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A revised edition of the classic text on the sociology of management and organization

Engineering Culture

Control and Commitment in a High-Tech Corporation

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Revised Edition

Gideon Kunda

"Overall, this is one of the finest ethnographies of an organization culture I have read."
Administrative Science Quarterly

Engineering Culture is an award-winning ethnography of the engineering division of a large American high-tech corporation. Now, this influential book—which has been translated into Japanese, Italian, and Hebrew—has been revised to bring it up to date. In Engineering Culture, Gideon Kunda offers a critical analysis of an American company's well-known and widely emulated "corporate culture." Kunda uses detailed descriptions of everyday interactions and rituals in which the culture is brought to life, excerpts from in-depth interviews and a wide variety of corporate texts to vividly portray managerial attempts to design and impose the culture and the ways in which it is experienced by members of the organization.

The company's management, Kunda reveals, uses a variety of methods to promulgate what it claims is a non-authoritarian, informal, and flexible work environment that enhances and rewards individual commitment, initiative, and creativity while promoting personal growth. The author demonstrates, however, that these pervasive efforts mask an elaborate and subtle form of normative control in which the members' minds and hearts become the target of corporate influence. Kunda carefully dissects the impact this form of control has on employees' work behavior and on their sense of self.

In the conclusion written especially for this edition, Kunda reviews the company's fortunes in the years that followed publication of the first edition, reevaluates the arguments in the book, and explores the relevance of corporate culture and its management today.

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Excerpt

Read the Preface (pdf)

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Reviews

"This book remains the classic attempt to come to terms with the reality of work in the new economy, as it emerges to replace the alienation of mass production. Kunda recognizes, even celebrates, the autonomy and engagement of work which has grown up around IT. But he also identifies the ways management quite deliberately limits and controls that autonomy and exploits engagement. And he underscores the price which the new work place exacts from the workers excluded from the realm of autonomy, from those who become overcommitted to it, and from those who, often inadvertently, overstep its boundaries."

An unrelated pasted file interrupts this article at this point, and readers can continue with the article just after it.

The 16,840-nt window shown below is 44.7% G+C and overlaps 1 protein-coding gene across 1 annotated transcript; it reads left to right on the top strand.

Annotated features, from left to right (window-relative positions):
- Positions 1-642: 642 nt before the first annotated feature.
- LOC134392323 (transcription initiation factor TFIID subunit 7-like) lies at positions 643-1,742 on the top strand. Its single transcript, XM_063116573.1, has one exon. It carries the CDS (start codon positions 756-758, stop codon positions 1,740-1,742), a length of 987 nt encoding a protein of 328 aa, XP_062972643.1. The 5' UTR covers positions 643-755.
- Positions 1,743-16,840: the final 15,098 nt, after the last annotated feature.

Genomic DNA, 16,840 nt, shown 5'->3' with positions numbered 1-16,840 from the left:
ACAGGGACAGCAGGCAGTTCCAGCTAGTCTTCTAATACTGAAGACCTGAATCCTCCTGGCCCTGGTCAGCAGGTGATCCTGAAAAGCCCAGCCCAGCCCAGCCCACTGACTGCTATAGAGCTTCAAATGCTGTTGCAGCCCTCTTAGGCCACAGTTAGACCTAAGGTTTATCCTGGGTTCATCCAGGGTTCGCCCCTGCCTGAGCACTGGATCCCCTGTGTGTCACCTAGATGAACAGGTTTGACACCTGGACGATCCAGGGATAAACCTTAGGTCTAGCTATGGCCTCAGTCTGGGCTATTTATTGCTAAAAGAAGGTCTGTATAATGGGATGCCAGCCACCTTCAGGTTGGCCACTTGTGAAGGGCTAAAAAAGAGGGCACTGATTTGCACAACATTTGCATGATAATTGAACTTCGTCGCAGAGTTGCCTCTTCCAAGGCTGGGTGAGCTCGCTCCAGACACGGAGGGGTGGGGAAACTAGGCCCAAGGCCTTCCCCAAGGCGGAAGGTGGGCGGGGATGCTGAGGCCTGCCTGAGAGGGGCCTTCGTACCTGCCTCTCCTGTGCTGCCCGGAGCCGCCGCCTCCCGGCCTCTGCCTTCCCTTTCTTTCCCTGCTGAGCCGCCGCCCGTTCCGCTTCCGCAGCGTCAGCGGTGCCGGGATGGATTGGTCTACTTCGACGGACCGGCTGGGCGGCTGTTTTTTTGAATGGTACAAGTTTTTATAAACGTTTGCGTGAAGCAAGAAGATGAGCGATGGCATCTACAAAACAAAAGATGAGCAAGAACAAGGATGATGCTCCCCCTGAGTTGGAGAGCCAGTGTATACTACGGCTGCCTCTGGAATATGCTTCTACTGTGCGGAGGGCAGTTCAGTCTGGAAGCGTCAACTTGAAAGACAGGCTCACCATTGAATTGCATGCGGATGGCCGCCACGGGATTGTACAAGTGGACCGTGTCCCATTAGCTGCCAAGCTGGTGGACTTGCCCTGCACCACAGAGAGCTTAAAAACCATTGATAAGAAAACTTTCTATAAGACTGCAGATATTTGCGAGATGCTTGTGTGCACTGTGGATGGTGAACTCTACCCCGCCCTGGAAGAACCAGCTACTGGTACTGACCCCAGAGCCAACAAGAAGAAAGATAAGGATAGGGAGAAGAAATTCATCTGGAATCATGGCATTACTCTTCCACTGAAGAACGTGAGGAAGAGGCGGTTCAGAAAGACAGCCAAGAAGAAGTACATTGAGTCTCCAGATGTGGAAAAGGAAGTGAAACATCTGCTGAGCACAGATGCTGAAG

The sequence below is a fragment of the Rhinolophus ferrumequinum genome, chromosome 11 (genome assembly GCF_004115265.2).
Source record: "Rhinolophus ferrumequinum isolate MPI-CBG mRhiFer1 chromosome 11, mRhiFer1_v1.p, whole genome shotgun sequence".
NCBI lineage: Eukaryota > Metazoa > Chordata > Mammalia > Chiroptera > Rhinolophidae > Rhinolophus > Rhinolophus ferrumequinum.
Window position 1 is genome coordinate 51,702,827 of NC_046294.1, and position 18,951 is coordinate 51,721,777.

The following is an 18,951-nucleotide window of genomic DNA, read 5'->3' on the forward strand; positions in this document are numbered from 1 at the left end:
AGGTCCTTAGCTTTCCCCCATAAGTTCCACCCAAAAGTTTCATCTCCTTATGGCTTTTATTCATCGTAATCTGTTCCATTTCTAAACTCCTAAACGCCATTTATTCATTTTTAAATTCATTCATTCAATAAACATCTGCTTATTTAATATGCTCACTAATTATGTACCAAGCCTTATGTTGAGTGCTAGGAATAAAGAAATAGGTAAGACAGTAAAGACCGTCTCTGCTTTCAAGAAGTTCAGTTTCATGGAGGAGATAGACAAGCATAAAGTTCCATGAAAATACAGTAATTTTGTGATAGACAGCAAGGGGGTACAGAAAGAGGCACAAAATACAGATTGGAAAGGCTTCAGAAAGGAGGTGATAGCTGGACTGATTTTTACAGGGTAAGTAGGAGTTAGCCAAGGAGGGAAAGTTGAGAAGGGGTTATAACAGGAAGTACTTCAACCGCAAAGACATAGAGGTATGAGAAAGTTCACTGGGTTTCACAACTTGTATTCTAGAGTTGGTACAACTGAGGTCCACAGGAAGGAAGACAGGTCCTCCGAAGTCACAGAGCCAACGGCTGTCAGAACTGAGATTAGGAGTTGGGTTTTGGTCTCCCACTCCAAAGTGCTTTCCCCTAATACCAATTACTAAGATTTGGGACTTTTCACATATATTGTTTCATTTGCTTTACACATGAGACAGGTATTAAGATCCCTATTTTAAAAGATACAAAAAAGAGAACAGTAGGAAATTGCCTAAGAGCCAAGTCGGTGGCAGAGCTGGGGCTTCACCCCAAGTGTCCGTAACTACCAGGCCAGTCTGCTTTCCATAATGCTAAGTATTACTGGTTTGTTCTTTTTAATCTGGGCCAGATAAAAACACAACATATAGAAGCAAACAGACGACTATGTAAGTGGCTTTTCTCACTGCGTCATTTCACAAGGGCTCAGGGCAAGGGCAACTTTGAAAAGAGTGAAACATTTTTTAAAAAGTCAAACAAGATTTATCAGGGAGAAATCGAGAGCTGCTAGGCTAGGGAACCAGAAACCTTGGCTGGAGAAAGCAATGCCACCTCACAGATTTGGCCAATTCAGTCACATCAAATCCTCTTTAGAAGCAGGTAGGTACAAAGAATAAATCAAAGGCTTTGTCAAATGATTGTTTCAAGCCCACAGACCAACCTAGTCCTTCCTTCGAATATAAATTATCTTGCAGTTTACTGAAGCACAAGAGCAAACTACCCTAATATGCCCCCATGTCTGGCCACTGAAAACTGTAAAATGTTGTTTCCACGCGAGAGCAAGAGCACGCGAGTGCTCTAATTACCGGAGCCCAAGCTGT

Michael Joseph Piore, David W. Skinner Professor of Political Economy, Massachusetts Institute of Technology

"Kunda's book is unique in its qualities.... The study combines the management focus with the shopfloor approach by studying executives and high-level professionals as both subjects and objects of control. This permits a humane, sympathetic perspective on people in high organizational positions without ever espousing their manipulative ambitions.... Kunda's study is not one of the 'poor rich executives' variety, but one which reveals the paradoxical spiral of contribution and opposition to control mechanisms, where, eventually, the cleverest manipulators can be unmasked as dupes and where victims show how to preserve dignity in situations of threat and anxiety."
Barbara Czarniawska, Economic and Industrial Democracy

"Among the numerous studies of organizational culture, Gideon Kunda's work stands out for its nuanced and sophisticated depiction of culture as a control strategy within an engineering firm. Cultural and normative pressures exert effects on employees even though they are often aware that they are being manipulated and cognitively distance themselves from espoused ideologies."
W. Richard Scott, Professor Emeritus of Sociology, Stanford University

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Contents

Acknowledgments
1. Culture and Organization
2. The Setting
3. Ideology: Tech Culture Codified
4. Presentational Rituals: Talking Ideology
5. Self and Organization: In the Shadow of the Golden Bull
6. Conclusion
Appendix: Methods—A Confessional of Sorts
Notes
References
Index

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Subject Categories

Labor Studies and Work
Sociology

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